The quote from McMurtry below is one of several listed in my clipping, but this one particularly relates to writers and the art of writing...
"You expect far too much of a first sentence. Think of it as analogous to a good country breakfast: what we want is something simple, but nourishing to the imagination. Hold the philosophy, hold the adjectives, just give us a plain subject and a verb and perhaps a wholesome, non-fattening adverb or two."
Many books on writing make an enormous fuss about the first sentence, and will quote famous first sentences as though the authors of them knew somehow that these same first sentences would become famous in their own right. Some of them ignore McMurtry's advice and land us with a piece of philosophy: It is a truth universally acknowledged, that a single man in possession of a good fortune must be in want of a wife [Pride and Prejudice] or, Happy families are all alike; every unhappy family is unhappy in its own way. [Anna Karenina]
But without the rest of the book, these first sentences would never have survived. Neither of these two sentences is so remarkable that it makes us necessarily want to read further. What these two sentences tend to do is sum up the theme of the book that follows.
That isn't the way most books begin. Here's an example I've pinched from Ben Myer's blog. (You can also find a quiz on first sentences out of children's books, here.) This one engages the reader (which is what McMurtry had in mind) without telling the reader how it will all work out.
‘High, high above the North Pole, on the first day of 1969, two professors of English Literature approached each other at a combined velocity of 1200 miles per hour.’ [David Lodge: Changing Places]
Or another example from Ben Myer, this time Flannery O'Connor in full throttle: Francis Marion Tarwater's uncle had been dead for only half a day when the boy got too drunk to finish digging his grave and a Negro named Buford Munson, who had come to get a jug filled, had to finish it and drag the body from the breakfast table where it was still sitting and bury it in a decent and Christian way, with the sign of its Saviour at the head of the grave and enough dirt on top to keep the dogs from digging it up.’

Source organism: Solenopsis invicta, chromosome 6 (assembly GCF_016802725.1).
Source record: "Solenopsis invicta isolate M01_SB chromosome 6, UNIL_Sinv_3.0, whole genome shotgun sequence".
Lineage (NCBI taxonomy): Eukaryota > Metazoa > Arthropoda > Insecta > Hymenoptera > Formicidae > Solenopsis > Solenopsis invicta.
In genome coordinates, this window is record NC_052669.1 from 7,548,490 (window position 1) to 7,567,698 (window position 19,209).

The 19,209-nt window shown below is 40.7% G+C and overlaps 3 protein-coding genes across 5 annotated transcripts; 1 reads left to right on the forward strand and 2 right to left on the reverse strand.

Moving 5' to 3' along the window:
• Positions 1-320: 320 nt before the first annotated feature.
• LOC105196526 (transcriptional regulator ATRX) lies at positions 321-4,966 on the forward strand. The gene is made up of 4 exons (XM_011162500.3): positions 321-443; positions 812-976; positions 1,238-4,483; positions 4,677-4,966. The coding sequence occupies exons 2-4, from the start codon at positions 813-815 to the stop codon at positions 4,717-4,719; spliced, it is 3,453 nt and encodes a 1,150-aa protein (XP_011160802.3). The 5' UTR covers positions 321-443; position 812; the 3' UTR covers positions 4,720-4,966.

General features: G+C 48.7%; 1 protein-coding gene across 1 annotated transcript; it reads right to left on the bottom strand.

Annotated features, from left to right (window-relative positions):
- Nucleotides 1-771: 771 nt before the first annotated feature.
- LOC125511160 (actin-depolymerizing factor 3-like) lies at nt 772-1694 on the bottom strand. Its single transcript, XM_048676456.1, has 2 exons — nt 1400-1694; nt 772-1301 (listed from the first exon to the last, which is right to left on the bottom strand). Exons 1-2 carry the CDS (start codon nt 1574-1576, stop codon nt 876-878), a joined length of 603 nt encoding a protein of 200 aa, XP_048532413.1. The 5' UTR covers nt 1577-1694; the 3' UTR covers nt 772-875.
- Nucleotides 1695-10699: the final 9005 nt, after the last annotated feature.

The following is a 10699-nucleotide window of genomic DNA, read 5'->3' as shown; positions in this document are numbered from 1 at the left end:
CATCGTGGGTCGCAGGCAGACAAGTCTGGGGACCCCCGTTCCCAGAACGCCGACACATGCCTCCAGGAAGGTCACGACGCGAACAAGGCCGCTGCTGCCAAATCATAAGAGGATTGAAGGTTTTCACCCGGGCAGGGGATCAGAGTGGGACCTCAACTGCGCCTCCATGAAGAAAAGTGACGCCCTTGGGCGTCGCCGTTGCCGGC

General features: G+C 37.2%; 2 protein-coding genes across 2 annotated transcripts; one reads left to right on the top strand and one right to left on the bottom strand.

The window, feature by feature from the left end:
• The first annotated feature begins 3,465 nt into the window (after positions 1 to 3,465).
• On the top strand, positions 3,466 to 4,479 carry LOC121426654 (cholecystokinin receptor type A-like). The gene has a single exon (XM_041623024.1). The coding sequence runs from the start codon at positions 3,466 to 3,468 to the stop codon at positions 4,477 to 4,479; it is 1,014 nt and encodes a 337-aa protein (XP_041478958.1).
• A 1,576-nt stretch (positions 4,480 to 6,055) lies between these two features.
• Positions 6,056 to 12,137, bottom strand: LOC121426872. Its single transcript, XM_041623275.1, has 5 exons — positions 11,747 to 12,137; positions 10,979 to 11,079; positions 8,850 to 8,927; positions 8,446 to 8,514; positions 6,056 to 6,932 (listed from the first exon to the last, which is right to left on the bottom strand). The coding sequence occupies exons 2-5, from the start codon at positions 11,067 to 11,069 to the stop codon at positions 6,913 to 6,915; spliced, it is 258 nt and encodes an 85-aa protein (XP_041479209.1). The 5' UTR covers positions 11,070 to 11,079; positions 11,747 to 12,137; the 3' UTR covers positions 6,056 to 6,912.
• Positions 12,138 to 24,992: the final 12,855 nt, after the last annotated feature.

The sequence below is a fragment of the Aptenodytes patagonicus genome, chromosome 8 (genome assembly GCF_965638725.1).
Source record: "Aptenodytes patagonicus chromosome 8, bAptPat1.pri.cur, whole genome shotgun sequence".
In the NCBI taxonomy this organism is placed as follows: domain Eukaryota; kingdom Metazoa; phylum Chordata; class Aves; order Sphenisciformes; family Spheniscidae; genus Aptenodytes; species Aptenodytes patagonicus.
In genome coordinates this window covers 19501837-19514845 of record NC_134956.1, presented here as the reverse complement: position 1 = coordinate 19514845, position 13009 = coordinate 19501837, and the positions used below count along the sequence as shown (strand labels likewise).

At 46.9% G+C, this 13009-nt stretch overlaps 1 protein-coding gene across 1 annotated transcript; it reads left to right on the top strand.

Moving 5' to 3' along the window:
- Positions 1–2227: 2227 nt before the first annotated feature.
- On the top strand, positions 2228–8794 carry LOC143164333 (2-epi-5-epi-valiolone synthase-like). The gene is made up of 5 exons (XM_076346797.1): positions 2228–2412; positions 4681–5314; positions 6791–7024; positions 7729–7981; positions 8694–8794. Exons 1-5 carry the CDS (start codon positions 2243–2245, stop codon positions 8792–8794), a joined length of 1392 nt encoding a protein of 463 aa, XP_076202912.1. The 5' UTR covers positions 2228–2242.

What that sentence does is tell you that you're about to enter a world that's pretty extraordinary and so hold onto your braces.
I'm not going to repeat everything here that Ben Myers has included in his survey of first sentences, but, since I'm once again reading G K Chesterton (The Common Man, this time), I'm going to leave this topic with this wonderful opening sentence - and the one following. It comes from Chesterton's Autobiography, which is, in some places, almost as much a book of fiction as fact.
‘Bowing down in blind credulity, as is my custom, before mere authority and the tradition of the elders, superstitiously swallowing a story I could not test at the time by experiment or private judgement, I am firmly of the opinion that I was born on the 29th of May, 1874, on Campden Hill, Kensington; and baptised according to the formularies of the Church of England in the little church of St George opposite the large Waterworks Tower that dominated that ridge. I do not allege any significance in the relation of the two buildings; and I indignantly deny that the church was chosen because it needed the whole water-power of West London to turn me into a Christian.’